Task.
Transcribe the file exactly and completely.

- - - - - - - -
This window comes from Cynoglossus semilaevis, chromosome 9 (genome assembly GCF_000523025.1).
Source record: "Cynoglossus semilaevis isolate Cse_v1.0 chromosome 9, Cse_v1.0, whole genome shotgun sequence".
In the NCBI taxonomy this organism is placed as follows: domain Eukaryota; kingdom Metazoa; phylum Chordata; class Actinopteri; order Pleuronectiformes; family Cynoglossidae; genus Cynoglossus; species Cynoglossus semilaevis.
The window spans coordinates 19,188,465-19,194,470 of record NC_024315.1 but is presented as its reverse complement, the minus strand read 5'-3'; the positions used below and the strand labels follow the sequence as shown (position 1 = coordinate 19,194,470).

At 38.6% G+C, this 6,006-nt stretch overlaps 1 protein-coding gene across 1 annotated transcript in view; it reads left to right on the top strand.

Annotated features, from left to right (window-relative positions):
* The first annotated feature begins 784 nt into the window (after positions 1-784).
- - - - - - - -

This window comes from Cynoglossus semilaevis, chromosome 9 (genome assembly GCF_000523025.1).
Source record: "Cynoglossus semilaevis isolate Cse_v1.0 chromosome 9, Cse_v1.0, whole genome shotgun sequence".
In the NCBI taxonomy this organism is placed as follows: domain Eukaryota; kingdom Metazoa; phylum Chordata; class Actinopteri; order Pleuronectiformes; family Cynoglossidae; genus Cynoglossus; species Cynoglossus semilaevis.
The window spans coordinates 19,188,465-19,194,470 of record NC_024315.1 but is presented as its reverse complement, the minus strand read 5'-3'; the positions used below and the strand labels follow the sequence as shown (position 1 = coordinate 19,194,470).

At 38.6% G+C, this 6,006-nt stretch overlaps 1 protein-coding gene across 1 annotated transcript in view; it reads left to right on the top strand.

Annotated features, from left to right (window-relative positions):
* The first annotated feature begins 784 nt into the window (after positions 1-784).